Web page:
TABLE 1__________________________________________________________________________ABS Rd            Store Absolute Value             Operation: Rd! → Rd             Store the absolute value of the specified register back             into the             register.ADD Rs, Rd        Add Registers             Operation: Rs + Rd → Rd             Add the contents of the source register to the contents             of the             destination register.ADDC Rs. Rd       Add Registers with Carry             Operation: Rs + Rd + C → Rd             Add the contents of the source register and the carry             bit to the             contents of the destination register.ADDI IW. Rd. [W]  Add Immediate - Short or LongADDI IL. Rd. [L]  Operation: Immediate value + Rd → Rd             Add an immediate value to the contents of the             destination register.             In the short form, the operand is a 16-bit             sign-extended value. In             the long form, the operand is a 32-bit signed value.             You can force the assembler to use the short (16-bit)             form of this             instruction by using the W operand. You can force the             assembler to             use the long (32-bit) form of this instruction by using             the L             operand.ADDK K, Rd        Add Constant (5 Bits)             Operation: K + Rd → Rd             Add a 5-bit constant to the contents of the destination             register.             The constant K is treated as an unsigned number in the             range 1-32:             K = 32 is converted to 0 in the opcode. The assembler             issues an             error if you try to add 0 to a register. -CALLA             Address Call Subroutine - Absolute             Operation:             PC' → TOS             Address → PC             The assembler pushes the address of the next             instruction (PC') onto             the stack then jumps to the specified 32 bit address.CALLR Address     Call Subroutine - Relative             Operation:             PC' → TOS             PC + (displacement × 16) → PC             The assembler pushes the address of the next             instruction (PC') onto             the stack, then jumps to the address specified by PC +             displacement. The address must be within the current             section.CLR Rd            Clear Register             Operation: Rd XOR Rd → Rd             Set the contents of the register to 0CMP Rs, Rd        Compare Registers             Operation: set status bits on the result of Rd - Rs             Set the status bits as if the contents of the source             register were             subtracted from the contents of the destination             register. This is             a nondestructive compare - the register contents do not             change.CMPI IW.Rd.[W]    Compare Immediate - Short or LongCMPI IL.Rd.[L]    Operation: set status bits on the result of Rd -             immediate value             Set the status bits as if an immediate value were             subtracted from             the contents of the destination register. This is a             nondestructive             compare - the register contents do not change. CMPI is             used with             conditional jumps. In the short form, the operand is a             16-bit             sign-extended value. In the long form, the operand is a             32-bit             signed value.             You can force the assembler to use the short (16-bit)             form of this             instruction by using the W operand. You can force the             assembler to             use the long (32-bit) form of this instruction by using             the L             operand.DSJ Rd. Address   Decrement Register and Skip Jump - Short or LongDSJS Rd. Address  Operation:             Rd - 1 → Rd             If Rd ≠ 0, then (displacement × 16) + PC'             → PC             If Rd = 0, then go to next instruction             Decrement the contents of the destination register by             1.             If the results is nonzero, then jump to the address             specified by             (displacement × 16) + PC.             If the result is 0, then skip the jump and continue             execution at             PC.             This instruction has a short form and a long form. The             assembler             automatically chooses the short form if the             displacement is ±5 bits             or less which provides a jump range of 32 words             (excluding 0). The             assembler automatically chooses the long form if the             displacement             is greater than 5 bits, which provides a jump range of             32,768 to             32,767.JRcc Address      Jump Relative conditional             Operation:             If cc = true, then displacement + PC' → PC             If cc = false, then go to next instruction.             If the conditions is true, jump to the address             specified by             displacement + PC'. If the condition is false, continue             execution             at PC'. cc is the condition code.             This instruction has a short form and a long form. The             assembler             automatically chooses the short form if the             displacement is 8 bits             or less. This provides a jump range of ±127 words             (excluding 0).             The assembler automatically chooses the long form if             the             displacement is greater than 8 bits. This provides a             jump range of             ±32K words (excluding 0).MMFM Rs[, reg. list]             Move Multiple Registers from Memory             Operation:             If Register n is in the register list.             *Rs- → Rn (repeat for n = 0 to 15)             Load the contents of a specified list of either A or B             registers             (not both) from a block of memory. Rs points to the             first location             in the memory block; Rs and the registers in the list             must be in             the same file. If you don't specify a register list,             all the             registers that are in the same file as Rs are moved.MMTM Rd[, reg. list]             Move Multiple Registers to Memory             Operation:             If Register n is in the register list             Rn → -*Rd (repeat for n = 0 to 15)             Store the contents of a specified list of either A or B             registers             (not both) into a block of memory. Rd points to the             first location             in the memory block; Rd and the registers in the list             must be in             the same file. If you don't specifiy a register list,             all the             registers that are in the same file as Rd are moved.MOVE Rs, Rd       Move - Register to Register             Operation: Rs → Rd             Move the contents of the source register into the             destination             register. It is not necessary for the registers to be             in the same             file.MOVE Rs, *Rd [.F] Move Field - Register to Indirect             Operation: field in Rs → field in *Rd             Move a field from the source register into a memory             location             specified by the contents of the destination register.MOVE Rs, *Rd+ [.F]             Move Field - Register to Indirect (Postincrement)             Operation:             field in Rs → field in *Rd             Rd + field size → Rd             Move a field from the source register into a memory             location             specified by the contents of the destination register.             After the             move, increment the contents of Rd by the field size.MOVE Rs, -*Rd [.F]             Move field - Register to Indirect (Predecrement)             Operation:             Rd - field size → Rd             field in Rs → field in *Rd             Decrement the contents of Rd by the field size. Move a             field from             the source register into a memory location specified by             the             contents of the destination register.MOVE Rs, *Rd(offset) [.F]             Move Field - Register to Indirect with Offset             Operation: field in Rs → field in * (Rd +             offset)             Move a field from the source register into a memory             location. The             destination address is formed by adding an offset to             the contents             of the destination register.MOVE Rs, @DAddress [.F]             Move Field - Register to Absolute             Operation: field in Rs →  field in memory             Move a field from the source register into the             specified             destination address.MOVE *Rs, Rd [.F] Move Field - Indirect to Register             Operation: field in *Rs → field in Rd             Move a field from contents of a memory address into the             destination             register. The source address is specified by the             contents of the             source register.MOVE *Rs, *Rd [.F]             Move Field - Indirect to Indirect             Operation: field in *Rs → field in *Rd             Move a field from the contents of a memory address into             another             memory address. The source address is specified by the             contents of             the source register, and the destination address is             specified by             the contents of the destination register.MOVE *Rs+, Rd [.F]             Move Field - Indirect (Postincrement) to Register             Operation:             field in *Rs → field in Rd             Rs + field size → Rs             Move a field from the contents of a memory address into             the             destination register. The source address is specified             by the             contents of the source register. After the move,             increment the             contents of the source register by the field size.MOVE *Rs+, *Rd+ [.F]             Move Field - Indirect (Postincrement) to Indirect             (Postdecrement)             Operation:             field in *Rs → field in *Rd             Rs + field size → Rs             Rd + field size → Rd             Move a field from the contents of a memory address into             another             memory address. The source address is specified by the             contents of             the source register, and the destination address is             specified by             the contents of the destination register. After the             move,             increment the contents of both the source register and             the             destination register by the field size.MOVE -*Rs, Rd [.F]             Move Field - Indirect (Predecrement) to Register             Operation:             Rs - field size → Rs             field in *Rs → field in Rd             Decrement the contents of the source register by the             field size.             Move a field from the contents of a memory address into             the             destination register. The source address is specified             by the             contents of the source register.MOVE -*Rs, Rd [.F]             Move Field - Indirect (Predecrement) to Indirect             (Predecrement)             Operation:             Rs - field size → Rs             Rd - field size → Rd             field in *Rs → field in *Rd             Decrement the contents of both the source register and             the             destination register by the field size. Move a field             from the             contents of a memory address into another memory             address. The             source address is specified by the contents of the             source register             and the destination address is specified by the             contents of the             destination register.MOVE *Rs(offset), Rd [.F]             Move Field - Indirect with Offset to Register             Operation: field in *(Rs - offset) → field in             Rd             Move a field from the contents of a memory address into             the             destination register. The source address is formed by             adding an             offset to the contents of the source register.MOVE *Rs(offset), *Rd+ [.F]             Move Field - Indirect with Offset to Indirect             (Postincrement)             Operation: field in *)Rs + offset) → field in             (Rd             Move a field from the contents of a memory address into             the             destination register. The source address is formed by             adding an             offset to the contents of the source register. After             the move,             increment the contents of the destination register by             the field             size.MOVE *Rs(offset), *Rd(offset) [.F]             Move Field - Indirect with Offset to Indirect with             Offset             Operation: field in *(Rs + offset) → field in             *(Rd + offset)             Move a field from the contents of a memory address into             another             memory address. The source address is formed by adding             an offset             to the contents of the source register, and the             destination address             is formed by adding an offset to the contents of the             destination             register.MOVE @SAddress, Rd [.F]             Move Field - Absolute to Register             Operation: field in source address → field in             Rd             Move a field from the contents of the specified memory             address into             the destination register.MOVE @SAddress, *Rd+ [.F]             Move Field - Absolute to Indirect (Postincrement)             Operation:             field in source address → field in *Rd             Rd + field size → Rd             Move a field from the contents of the specified source             address into             the memory address specified by the contents of the             destination             register. After the move, increment the contents of             the             destination register by the field size.MOVE @SAddress, @DAddress [.F]             Move Field - Absolute to Absolute             Operation: field in source address → field in             destination address             Move a field from the contents of the specified source             address into             the specified destination addressMOVI IW. Rd[W]    Move Immediate - Short or LongMOVI IL. Rd.[Ll]  Operation: Immediate operand → Rd             Move an immediate value into the destination register.             In the             short form, the operand is a 16-bit sign-extended             value. In the             long form, the operand is a 32-bit signed value.             You can force the assembler to use the short (16-bit)             form of the             instruction by using the W operand. You can force the             assembler to             use the long (32-bit) form of this instruction by using             the L             operand.MOVK K, Rd        Move Constant - 5 Bits             Operation: K → Rd             Move a 5-bit constant into the destination register.             Note that             this instruction does not affect the status register.MPYS Rs. Rd       Multiply Registers - Signed             Operation:             Rd even: Rs × Rd → Rd;Rd + 1             Rd odd: Rs × Rd → Rd             Perform a signed multiply of a field in the source             register by the             32-bit contents of the destination register. This             produces a 32-             bit to a 64-bit result, depending on the register and             the field             definition.PIXBLT XY, L      Pixel Block Transfer - XY to Linear             Operation: source pixel array → destination             pixel array (with             processing).             Transfer and process a source pixel array with a             destination pixel             array according to the selected graphics operations.             The starting             address of the source array is an XY address, the             starting address             of the destination array is a linear address.PIXBLT XY, XY     Pixel Block Transfer - XY to XY             Operation: source pixel array → destination             pixel array (with             processing).             Transfer and process a source pixel array with a             destination pixel             array according to the selected graphics operations.             The starting             addresses of the both arrays are XY addresses.PIXT Rs, *Rd      Pixel Transfer - Register to Indirect             Operation: pixel in Rs → pixel in *Rd             Transfer a pixel from the source register to the linear             address             specified by the contents of the destination register.PIXT Rs, *Rd.XY   Pixel Transfer - Register the Indirect XY             Operation: pixel in Rs → pixel in *Rd.XY             Transfer a pixel from the source register to the XY             address             specified by the contents of the destination register.PIXT *Rs, Rd      Pixel Transfer - Indirect to Register             Operation: pixel in *Rs → pixel in Rd             Transfer a pixel from a linear address to the             destination register.             The source address is specified by the contents of the             source             register.PIXT *Rs, *Rd     Pixel Transfer - Indirect to Indirect             Operation: pixel in *Rs → pixel in *Rd             Transfer a pixel from a linear address to another             linear address.             The source address is specified by the contents of the             source             register, and the destination address is specified by             the contents             of the source destination register.PIXT *RS.XY, Rd   Pixel Transfer - Indirect XY to Register             Operation: pixel in *Rs.XY → pixel in Rd             Transfer a pixel from a XY address to the destination             register.             The source address is specified by the contents of the             source             register.PIXT *Rs.XY, *Rd.XY             Pixel Transfer - Indirect XY to Indirect XY             Operation: pixel in *Rs.XY → pixel in *Rd.XY             Transfer a pixel from an XY address to another XY             address. The             source address is specified by the contents of the             source register,             and the destination address is specified by the             contents of the             source destination register.RETS [N]          Return from Subroutine             Operation:             *SP → PC (N defaults to 0)             SP + 32 + 16N → SP             Return from a subroutine. Move the program counter from             the stack             and increment SP by 32 + 16N. If N is not specified,             increment the             SP by 32.SETF FS, FE [.F]  Set Field Parameters             Operation: (FS, FE) → ST             Load the values specified for the field size and field             extension             bits into the status register. The remainder of the             status             register is not affected.SLL K, Rd         Shift Left Logical - Constant             Operation: left-shift Rd by K → Rd             Left-shift the contents of the destination register by             the value of             K. (K specifies a value between 0-31). Os are             left-shifted into             the LSBs and the last bit shifted out is shifted into             the carry             bit. Note that this instruction does not affect the             overflow bit.SLL Rs, Rd        Shift Left Logical - Register             Operation: left-shift Rd by Rs → Rd             Left-shift the contents of the destination register by             the value in             the 5 LSBs in the source register. (The 5 LSBs of the             source             register specify a value between 0-31: the 27 MSBs are             ignored.)             Os are left-shifted into the LSBs and the last bit             shifted out is             shifted out is shifted into the carry bit. Note that             this             instruction does not affect the overflow bit.SUB Rs, Rd        Subtract Registers             Operation: Rd - Rs → Rd             Subtract the contents of the source register from the             contents of             the destination register.SUBK K, Rd        Subtract Constant             Operation: Rd - K → Rd             Subtract a 5-bit constant from the contents of the             destination register. K is an unsigned number in the             range 1-32.             K-0 in the opcode corresponds to the value__________________________________________________________________________             32. Key: Rs  Source register RsX, Rdx  X half (16 LSBs) of the Rs or Rd SAddress  32bit source address IW  16bit (short) immediate value Address  32bit address (label) K  5bit constant PC' Next instruction Rd  Destination register RsY, RdY  Y half (16 MSBs) of Rs or Rd DAddress  32bit destination address IL  32bit (long) immediate value F Field select: defaults to 0 F = 0 selects FS0 and FE0 F = 1 selects FS1 and FE1 ##SPC1## ##SPC2## ##SPC3## ##SPC4## ##SPC5##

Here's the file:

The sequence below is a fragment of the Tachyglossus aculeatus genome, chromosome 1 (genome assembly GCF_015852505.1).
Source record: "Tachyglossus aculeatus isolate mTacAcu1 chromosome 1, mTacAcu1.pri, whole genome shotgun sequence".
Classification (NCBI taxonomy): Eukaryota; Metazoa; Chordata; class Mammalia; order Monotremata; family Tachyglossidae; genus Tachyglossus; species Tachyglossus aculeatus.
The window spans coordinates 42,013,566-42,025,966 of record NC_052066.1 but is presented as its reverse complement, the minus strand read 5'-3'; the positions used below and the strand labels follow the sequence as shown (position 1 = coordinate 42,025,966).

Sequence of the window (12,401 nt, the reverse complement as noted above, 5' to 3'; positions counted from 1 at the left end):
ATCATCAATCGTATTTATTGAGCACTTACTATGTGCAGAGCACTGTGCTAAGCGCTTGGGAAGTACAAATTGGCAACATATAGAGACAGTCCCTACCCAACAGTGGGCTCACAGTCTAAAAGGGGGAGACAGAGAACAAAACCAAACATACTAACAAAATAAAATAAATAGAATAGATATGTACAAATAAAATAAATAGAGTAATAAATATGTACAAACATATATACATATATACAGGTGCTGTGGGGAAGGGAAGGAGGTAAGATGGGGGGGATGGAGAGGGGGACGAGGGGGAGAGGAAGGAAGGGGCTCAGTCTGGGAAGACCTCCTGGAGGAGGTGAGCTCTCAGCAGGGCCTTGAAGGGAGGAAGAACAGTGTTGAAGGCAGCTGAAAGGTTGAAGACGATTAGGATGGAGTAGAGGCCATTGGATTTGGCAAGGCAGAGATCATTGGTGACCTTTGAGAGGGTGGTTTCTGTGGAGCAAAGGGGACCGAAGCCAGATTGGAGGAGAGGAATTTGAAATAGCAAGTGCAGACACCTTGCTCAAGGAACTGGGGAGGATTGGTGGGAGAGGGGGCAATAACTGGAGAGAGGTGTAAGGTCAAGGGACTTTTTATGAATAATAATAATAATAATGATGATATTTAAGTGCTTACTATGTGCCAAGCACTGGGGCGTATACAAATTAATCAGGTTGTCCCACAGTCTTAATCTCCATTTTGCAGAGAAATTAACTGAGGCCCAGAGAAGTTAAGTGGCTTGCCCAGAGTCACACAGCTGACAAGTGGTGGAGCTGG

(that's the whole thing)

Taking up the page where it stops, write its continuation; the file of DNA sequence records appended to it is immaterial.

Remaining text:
Claims (13)